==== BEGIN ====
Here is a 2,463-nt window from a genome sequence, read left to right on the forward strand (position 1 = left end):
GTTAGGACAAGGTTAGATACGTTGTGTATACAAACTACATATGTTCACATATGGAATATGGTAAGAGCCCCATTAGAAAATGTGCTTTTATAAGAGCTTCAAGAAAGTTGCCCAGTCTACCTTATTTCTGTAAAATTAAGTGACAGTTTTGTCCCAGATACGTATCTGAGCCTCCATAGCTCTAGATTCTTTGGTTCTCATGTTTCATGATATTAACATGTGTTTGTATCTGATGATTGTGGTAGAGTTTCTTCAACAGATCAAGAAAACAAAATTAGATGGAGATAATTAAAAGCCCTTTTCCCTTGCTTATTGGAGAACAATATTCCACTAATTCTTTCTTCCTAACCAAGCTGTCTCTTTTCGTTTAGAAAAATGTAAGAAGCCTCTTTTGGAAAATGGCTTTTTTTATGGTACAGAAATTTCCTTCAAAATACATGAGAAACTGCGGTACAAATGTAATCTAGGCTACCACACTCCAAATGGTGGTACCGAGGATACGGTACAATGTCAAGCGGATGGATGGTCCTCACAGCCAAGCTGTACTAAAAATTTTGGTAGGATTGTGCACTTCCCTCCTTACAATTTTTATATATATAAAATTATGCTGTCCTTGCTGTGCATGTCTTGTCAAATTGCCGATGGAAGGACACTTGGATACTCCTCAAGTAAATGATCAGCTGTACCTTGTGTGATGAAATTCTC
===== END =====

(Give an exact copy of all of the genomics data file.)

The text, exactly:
Here is a 2,463-nt window from a genome sequence, read left to right on the forward strand (position 1 = left end):
GTTAGGACAAGGTTAGATACGTTGTGTATACAAACTACATATGTTCACATATGGAATATGGTAAGAGCCCCATTAGAAAATGTGCTTTTATAAGAGCTTCAAGAAAGTTGCCCAGTCTACCTTATTTCTGTAAAATTAAGTGACAGTTTTGTCCCAGATACGTATCTGAGCCTCCATAGCTCTAGATTCTTTGGTTCTCATGTTTCATGATATTAACATGTGTTTGTATCTGATGATTGTGGTAGAGTTTCTTCAACAGATCAAGAAAACAAAATTAGATGGAGATAATTAAAAGCCCTTTTCCCTTGCTTATTGGAGAACAATATTCCACTAATTCTTTCTTCCTAACCAAGCTGTCTCTTTTCGTTTAGAAAAATGTAAGAAGCCTCTTTTGGAAAATGGCTTTTTTTATGGTACAGAAATTTCCTTCAAAATACATGAGAAACTGCGGTACAAATGTAATCTAGGCTACCACACTCCAAATGGTGGTACCGAGGATACGGTACAATGTCAAGCGGATGGATGGTCCTCACAGCCAAGCTGTACTAAAAATTTTGGTAGGATTGTGCACTTCCCTCCTTACAATTTTTATATATATAAAATTATGCTGTCCTTGCTGTGCATGTCTTGTCAAATTGCCGATGGAAGGACACTTGGATACTCCTCAAGTAAATGATCAGCTGTACCTTGTGTGATGAAATTCTC